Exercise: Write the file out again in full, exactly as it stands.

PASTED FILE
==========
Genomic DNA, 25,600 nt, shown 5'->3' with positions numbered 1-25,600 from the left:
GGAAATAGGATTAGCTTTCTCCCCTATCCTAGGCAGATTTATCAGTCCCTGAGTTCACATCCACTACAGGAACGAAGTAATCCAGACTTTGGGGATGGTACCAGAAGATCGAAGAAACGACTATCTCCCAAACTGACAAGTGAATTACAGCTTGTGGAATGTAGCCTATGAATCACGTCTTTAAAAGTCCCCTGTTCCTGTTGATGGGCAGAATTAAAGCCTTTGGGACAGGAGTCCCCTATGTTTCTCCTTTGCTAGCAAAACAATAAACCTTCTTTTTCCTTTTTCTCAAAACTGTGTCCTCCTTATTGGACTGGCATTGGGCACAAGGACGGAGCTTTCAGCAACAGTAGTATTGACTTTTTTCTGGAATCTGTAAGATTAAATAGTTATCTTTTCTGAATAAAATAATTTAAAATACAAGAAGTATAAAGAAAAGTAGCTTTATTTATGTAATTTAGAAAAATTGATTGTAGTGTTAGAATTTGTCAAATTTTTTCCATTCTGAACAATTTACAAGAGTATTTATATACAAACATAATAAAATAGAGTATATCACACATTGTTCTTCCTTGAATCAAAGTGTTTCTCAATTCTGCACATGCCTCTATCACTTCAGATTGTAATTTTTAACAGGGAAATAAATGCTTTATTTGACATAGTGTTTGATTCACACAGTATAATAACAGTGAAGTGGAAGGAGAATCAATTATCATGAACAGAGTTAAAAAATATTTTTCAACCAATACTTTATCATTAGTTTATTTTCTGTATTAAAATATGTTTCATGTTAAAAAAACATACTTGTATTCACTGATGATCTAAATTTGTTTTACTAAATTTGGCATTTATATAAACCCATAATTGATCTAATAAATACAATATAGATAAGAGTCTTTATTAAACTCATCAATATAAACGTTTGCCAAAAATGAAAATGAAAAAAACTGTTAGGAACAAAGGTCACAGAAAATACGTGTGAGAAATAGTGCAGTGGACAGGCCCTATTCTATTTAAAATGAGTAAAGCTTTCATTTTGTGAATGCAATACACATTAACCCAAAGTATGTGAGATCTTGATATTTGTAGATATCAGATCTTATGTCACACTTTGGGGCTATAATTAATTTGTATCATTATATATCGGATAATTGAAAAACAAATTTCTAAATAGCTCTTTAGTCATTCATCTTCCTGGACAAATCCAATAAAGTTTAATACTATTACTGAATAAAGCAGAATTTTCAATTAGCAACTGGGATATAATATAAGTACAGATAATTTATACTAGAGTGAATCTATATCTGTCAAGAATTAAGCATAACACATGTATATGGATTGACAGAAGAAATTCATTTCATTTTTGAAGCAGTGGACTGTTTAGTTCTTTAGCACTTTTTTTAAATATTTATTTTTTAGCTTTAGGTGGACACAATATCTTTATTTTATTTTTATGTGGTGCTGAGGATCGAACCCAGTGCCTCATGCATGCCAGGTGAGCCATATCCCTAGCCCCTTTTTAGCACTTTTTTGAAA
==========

Genomic DNA, 25,600 nt, shown 5'->3' with positions numbered 1-25,600 from the left:
GGAAATAGGATTAGCTTTCTCCCCTATCCTAGGCAGATTTATCAGTCCCTGAGTTCACATCCACTACAGGAACGAAGTAATCCAGACTTTGGGGATGGTACCAGAAGATCGAAGAAACGACTATCTCCCAAACTGACAAGTGAATTACAGCTTGTGGAATGTAGCCTATGAATCACGTCTTTAAAAGTCCCCTGTTCCTGTTGATGGGCAGAATTAAAGCCTTTGGGACAGGAGTCCCCTATGTTTCTCCTTTGCTAGCAAAACAATAAACCTTCTTTTTCCTTTTTCTCAAAACTGTGTCCTCCTTATTGGACTGGCATTGGGCACAAGGACGGAGCTTTCAGCAACAGTAGTATTGACTTTTTTCTGGAATCTGTAAGATTAAATAGTTATCTTTTCTGAATAAAATAATTTAAAATACAAGAAGTATAAAGAAAAGTAGCTTTATTTATGTAATTTAGAAAAATTGATTGTAGTGTTAGAATTTGTCAAATTTTTTCCATTCTGAACAATTTACAAGAGTATTTATATACAAACATAATAAAATAGAGTATATCACACATTGTTCTTCCTTGAATCAAAGTGTTTCTCAATTCTGCACATGCCTCTATCACTTCAGATTGTAATTTTTAACAGGGAAATAAATGCTTTATTTGACATAGTGTTTGATTCACACAGTATAATAACAGTGAAGTGGAAGGAGAATCAATTATCATGAACAGAGTTAAAAAATATTTTTCAACCAATACTTTATCATTAGTTTATTTTCTGTATTAAAATATGTTTCATGTTAAAAAAACATACTTGTATTCACTGATGATCTAAATTTGTTTTACTAAATTTGGCATTTATATAAACCCATAATTGATCTAATAAATACAATATAGATAAGAGTCTTTATTAAACTCATCAATATAAACGTTTGCCAAAAATGAAAATGAAAAAAACTGTTAGGAACAAAGGTCACAGAAAATACGTGTGAGAAATAGTGCAGTGGACAGGCCCTATTCTATTTAAAATGAGTAAAGCTTTCATTTTGTGAATGCAATACACATTAACCCAAAGTATGTGAGATCTTGATATTTGTAGATATCAGATCTTATGTCACACTTTGGGGCTATAATTAATTTGTATCATTATATATCGGATAATTGAAAAACAAATTTCTAAATAGCTCTTTAGTCATTCATCTTCCTGGACAAATCCAATAAAGTTTAATACTATTACTGAATAAAGCAGAATTTTCAATTAGCAACTGGGATATAATATAAGTACAGATAATTTATACTAGAGTGAATCTATATCTGTCAAGAATTAAGCATAACACATGTATATGGATTGACAGAAGAAATTCATTTCATTTTTGAAGCAGTGGACTGTTTAGTTCTTTAGCACTTTTTTTAAATATTTATTTTTTAGCTTTAGGTGGACACAATATCTTTATTTTATTTTTATGTGGTGCTGAGGATCGAACCCAGTGCCTCATGCATGCCAGGTGAGCCATATCCCTAGCCCCTTTTTAGCACTTTTTTGAAA